First lines: We might have been at the old stables, but the last thing any of us had expected to see was a horse. No one’s gone and changed the meaning of the word ‘abandoned’ on me, have they? Because I was pretty clear that it meant deserted, vacant, empty, assorted other shift+F7 adjectives. Abandoned stables = devoid of horses.


  • Art, Comedy, Comics, Graphic Novels, New, Nicola

    New graphic novels

    07.02.17 | Permalink | Comments Off on New graphic novels

    Book cover courtesy of SyndeticsPoison Ivy: cycle of life and death, Amy Chu, Clay Mann and Seth Mann

    Coming hot on the heels of Gotham City Sirens and Harley Quinn and Power Girl, it seems like more members of Batman’s rogue’s gallery (especially the female ones) are getting more attention. In this issue, Dr. Pamela Isley (one guess as to who she actually is) is working on a plant/human hybrid project for very personal reasons. However, someone is killing the other scientists…and Poison Ivy has to find out why.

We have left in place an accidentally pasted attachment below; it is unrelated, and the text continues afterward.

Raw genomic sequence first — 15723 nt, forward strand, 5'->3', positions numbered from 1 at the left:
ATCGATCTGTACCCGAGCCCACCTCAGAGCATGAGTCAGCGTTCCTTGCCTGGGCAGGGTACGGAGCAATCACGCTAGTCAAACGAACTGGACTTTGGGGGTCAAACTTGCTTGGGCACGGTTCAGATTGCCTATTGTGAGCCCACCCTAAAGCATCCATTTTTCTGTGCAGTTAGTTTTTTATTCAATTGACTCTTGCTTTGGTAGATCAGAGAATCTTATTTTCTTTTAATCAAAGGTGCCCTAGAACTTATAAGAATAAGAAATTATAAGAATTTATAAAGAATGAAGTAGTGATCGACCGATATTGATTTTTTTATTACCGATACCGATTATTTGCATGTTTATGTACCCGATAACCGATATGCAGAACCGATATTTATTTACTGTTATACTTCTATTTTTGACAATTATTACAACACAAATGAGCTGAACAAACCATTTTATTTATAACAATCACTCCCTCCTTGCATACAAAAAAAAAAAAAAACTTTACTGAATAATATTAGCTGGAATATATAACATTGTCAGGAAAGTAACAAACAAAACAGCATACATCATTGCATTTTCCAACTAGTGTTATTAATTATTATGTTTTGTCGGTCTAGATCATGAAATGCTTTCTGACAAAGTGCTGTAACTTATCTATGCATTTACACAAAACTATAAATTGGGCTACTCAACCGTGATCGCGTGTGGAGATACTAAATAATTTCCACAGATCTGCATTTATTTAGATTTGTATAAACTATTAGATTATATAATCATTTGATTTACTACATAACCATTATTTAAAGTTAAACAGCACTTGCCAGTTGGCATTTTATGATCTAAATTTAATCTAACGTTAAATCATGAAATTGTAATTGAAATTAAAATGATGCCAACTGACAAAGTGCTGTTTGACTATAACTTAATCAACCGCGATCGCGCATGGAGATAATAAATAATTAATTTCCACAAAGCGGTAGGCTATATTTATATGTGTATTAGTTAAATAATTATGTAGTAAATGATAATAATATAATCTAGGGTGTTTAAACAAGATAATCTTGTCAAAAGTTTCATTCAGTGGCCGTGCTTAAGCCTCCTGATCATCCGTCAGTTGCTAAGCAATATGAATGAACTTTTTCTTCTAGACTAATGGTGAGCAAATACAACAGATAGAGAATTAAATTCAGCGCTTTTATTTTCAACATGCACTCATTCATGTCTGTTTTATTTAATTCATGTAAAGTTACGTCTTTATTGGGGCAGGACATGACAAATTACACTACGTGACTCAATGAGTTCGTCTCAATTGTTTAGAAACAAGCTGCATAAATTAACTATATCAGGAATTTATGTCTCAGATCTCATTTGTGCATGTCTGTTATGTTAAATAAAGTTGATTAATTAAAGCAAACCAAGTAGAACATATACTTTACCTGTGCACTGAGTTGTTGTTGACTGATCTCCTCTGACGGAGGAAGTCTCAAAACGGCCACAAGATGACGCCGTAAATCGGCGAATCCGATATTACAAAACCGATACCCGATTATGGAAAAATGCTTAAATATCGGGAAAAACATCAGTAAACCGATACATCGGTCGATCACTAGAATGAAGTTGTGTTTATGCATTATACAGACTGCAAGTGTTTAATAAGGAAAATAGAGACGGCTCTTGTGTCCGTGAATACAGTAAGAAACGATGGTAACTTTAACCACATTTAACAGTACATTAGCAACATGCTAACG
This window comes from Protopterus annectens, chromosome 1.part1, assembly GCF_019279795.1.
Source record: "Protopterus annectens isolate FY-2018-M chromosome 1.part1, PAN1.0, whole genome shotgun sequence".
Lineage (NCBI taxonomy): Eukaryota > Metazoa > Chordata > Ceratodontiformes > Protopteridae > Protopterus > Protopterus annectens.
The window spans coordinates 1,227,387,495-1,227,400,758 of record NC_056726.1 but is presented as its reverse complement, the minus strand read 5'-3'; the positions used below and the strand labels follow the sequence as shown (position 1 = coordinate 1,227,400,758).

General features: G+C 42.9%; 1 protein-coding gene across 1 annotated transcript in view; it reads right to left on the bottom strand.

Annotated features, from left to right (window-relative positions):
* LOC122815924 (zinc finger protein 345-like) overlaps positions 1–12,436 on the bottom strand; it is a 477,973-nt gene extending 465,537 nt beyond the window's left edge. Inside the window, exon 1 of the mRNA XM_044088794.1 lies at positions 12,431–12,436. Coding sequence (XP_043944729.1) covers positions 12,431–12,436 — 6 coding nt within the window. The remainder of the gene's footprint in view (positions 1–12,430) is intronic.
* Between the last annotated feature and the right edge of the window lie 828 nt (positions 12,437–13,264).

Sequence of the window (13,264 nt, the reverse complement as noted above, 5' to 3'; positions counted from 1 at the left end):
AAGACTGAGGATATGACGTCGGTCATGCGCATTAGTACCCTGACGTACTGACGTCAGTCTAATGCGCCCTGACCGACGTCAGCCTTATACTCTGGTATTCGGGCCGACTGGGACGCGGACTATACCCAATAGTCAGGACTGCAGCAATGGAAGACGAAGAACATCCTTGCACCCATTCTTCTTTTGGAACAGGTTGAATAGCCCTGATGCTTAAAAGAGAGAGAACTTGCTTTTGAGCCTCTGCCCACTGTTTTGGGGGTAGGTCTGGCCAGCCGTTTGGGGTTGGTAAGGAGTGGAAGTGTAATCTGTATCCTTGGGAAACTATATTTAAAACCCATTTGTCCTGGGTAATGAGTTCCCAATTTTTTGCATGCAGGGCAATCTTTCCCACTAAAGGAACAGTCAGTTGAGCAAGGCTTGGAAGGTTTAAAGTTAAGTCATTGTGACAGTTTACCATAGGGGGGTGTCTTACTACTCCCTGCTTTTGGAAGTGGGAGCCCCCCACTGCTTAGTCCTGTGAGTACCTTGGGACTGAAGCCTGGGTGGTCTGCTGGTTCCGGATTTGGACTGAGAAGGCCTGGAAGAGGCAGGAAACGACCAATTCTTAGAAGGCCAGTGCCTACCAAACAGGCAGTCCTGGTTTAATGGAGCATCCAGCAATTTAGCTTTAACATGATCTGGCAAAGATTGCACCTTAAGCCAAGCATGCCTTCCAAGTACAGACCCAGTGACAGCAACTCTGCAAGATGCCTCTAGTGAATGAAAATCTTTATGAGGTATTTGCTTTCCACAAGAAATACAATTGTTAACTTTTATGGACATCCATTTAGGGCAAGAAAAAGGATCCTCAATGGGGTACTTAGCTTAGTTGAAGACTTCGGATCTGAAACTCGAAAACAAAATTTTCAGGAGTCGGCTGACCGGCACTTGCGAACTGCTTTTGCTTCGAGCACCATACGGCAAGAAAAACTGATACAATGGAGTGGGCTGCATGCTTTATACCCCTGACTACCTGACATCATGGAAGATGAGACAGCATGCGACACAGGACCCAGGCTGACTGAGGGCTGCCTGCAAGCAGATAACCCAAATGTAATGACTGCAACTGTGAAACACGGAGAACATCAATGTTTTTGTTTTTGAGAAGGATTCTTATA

Book cover courtesy of SyndeticsThe adventures of Supergirl, Sterling Gates and others

    This is a tie-in comic to the TV show, but it works great as a standalone. New villains, new friends…Kara Zor-El, Superman’s cousin, tries to make a life for herself in National City, keeping her identity and powers a secret. But mysterious forces are working against her, and Kara has to work out who her real family is and where her loyalties lie. I’

    Book cover courtesy of SyndeticsPower Man and Iron Fist: the boys are back in town, David Walker, Sanford Greene and Flaviano